Do the following:
- List all the people in your company that are not competent in what they do.
- List all the people in your company that are competent, but whose attitude is negative and brings down the enthusiasm in the people around them.
- List the ones you believe will change (i.e. incompetent to competent and lousy to good attitude).
- List what you need to do to cause them to change and then what to do for you both to recognize it when it has happened.
- List the people in your company who are incompetent or have a bad attitude and who will never change.
- Why are they still there?
- What do you think the cost of keeping those people is doing to morale and more importantly people’s respect for you?
- What do you think the cost of keeping those people is doing to your respect for yourself?
The time and opportunity lost by having the wrong person (= not competent to perform the job they’re in), in the wrong place (= a position that is necessary for the company to succeed that is therefore going unfilled), doing the wrong thing (= not doing what is needed, much less making things worse) is something that a fast company can ill afford.
And yet time after time I have seen or worked with companies where this is the situation. Why are incompetent, negative people still there? There are many reasons and justifications, but the central one is that most business owners are conflict avoidant when dealing with underperforming, obnoxious people. The simple reason they avoid conflict is that dealing with it will involve a confrontation and most of these entrepreneurs, visionaries, or left brain analytic personalities have very low confidence that such a tête-à-tête will improve the situation.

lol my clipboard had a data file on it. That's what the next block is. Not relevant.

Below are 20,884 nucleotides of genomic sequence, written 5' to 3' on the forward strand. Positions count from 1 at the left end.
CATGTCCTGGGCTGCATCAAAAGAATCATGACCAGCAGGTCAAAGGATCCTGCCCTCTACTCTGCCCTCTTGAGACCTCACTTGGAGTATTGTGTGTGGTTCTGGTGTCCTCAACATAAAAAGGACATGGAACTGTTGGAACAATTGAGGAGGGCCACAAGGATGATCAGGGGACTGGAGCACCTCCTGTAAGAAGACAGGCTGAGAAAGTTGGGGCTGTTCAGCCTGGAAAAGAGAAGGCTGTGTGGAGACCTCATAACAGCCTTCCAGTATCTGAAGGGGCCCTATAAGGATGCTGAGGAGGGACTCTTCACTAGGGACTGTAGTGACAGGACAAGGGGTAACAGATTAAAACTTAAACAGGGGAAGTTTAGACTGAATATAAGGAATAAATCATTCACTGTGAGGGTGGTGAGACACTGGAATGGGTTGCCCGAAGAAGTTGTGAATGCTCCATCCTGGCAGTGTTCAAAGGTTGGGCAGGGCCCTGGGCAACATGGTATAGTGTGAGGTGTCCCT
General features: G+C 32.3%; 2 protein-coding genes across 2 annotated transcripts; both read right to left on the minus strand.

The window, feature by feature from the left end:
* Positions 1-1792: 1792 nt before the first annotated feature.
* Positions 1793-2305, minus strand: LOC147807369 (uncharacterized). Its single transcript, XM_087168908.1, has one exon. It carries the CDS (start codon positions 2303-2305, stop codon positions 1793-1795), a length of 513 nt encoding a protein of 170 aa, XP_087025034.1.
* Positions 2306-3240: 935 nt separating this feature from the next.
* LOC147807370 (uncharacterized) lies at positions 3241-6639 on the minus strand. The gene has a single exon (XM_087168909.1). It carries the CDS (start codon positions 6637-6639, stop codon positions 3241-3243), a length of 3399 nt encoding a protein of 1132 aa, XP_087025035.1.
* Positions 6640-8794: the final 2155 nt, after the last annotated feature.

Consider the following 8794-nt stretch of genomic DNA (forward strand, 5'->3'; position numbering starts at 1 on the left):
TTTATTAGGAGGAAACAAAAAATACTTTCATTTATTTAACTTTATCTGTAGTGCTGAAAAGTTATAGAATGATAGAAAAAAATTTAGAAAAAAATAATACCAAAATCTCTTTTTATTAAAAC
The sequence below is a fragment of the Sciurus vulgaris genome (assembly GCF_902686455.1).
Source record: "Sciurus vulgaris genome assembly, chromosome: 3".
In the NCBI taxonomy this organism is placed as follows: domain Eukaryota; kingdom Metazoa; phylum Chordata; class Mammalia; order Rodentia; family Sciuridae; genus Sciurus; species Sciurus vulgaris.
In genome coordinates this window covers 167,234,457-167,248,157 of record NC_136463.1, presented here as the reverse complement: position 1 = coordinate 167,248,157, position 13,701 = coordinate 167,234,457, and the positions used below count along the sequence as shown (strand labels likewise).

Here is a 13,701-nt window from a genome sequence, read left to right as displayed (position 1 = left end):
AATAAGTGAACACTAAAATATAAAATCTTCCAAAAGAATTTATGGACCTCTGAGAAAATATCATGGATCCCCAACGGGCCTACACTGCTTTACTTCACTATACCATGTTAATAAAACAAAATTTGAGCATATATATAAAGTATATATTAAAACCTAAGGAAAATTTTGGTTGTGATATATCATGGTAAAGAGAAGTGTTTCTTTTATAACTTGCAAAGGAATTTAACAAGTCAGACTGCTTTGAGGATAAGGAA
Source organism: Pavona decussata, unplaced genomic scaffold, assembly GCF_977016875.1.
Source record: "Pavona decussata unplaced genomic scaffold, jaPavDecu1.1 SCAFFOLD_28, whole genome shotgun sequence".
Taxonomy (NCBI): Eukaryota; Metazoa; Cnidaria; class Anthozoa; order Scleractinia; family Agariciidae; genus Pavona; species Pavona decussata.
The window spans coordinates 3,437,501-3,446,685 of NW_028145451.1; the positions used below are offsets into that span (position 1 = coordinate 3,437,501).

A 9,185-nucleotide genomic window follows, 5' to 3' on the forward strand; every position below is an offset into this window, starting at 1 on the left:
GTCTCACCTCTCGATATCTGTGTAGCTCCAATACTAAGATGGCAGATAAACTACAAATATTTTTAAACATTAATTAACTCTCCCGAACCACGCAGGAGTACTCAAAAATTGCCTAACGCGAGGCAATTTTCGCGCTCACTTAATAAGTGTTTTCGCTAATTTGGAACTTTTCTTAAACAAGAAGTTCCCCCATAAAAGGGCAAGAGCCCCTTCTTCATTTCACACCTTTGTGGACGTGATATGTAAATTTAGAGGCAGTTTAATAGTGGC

What is going on that such problematic people cause great problem-solving CEOs or COOs to be stymied in this situation? What is occurring here is what often occurs with difficult people who are quick to become defensive, complain, whine or blame. When this happens they frustrate, exasperate and at times even infuriate thoughtful people into losing the ability to think clearly. Dan Goleman the originator of Emotional Intelligence refers to this as an amygdala hijack. This means that when a CEO becomes sufficiently frustrated by one of these people, his middle brain which includes the limbic system becomes agitated and hijacks him away from his upper human reasoning brain and throws him into his lower reptile brain where he is reduced to a “fight or flight” mode which takes all his energy to keep from reacting from. In other words, he shuts down before he gives into the impulse to scream or punch the person.
The problem is not that CEOs and COOs lack the will to confront someone, rather it’s that they lack the way to do it. We’ve all heard the saying that “where there’s a will there’s a way.” What is equally true is that “where there is a way, there is a will.”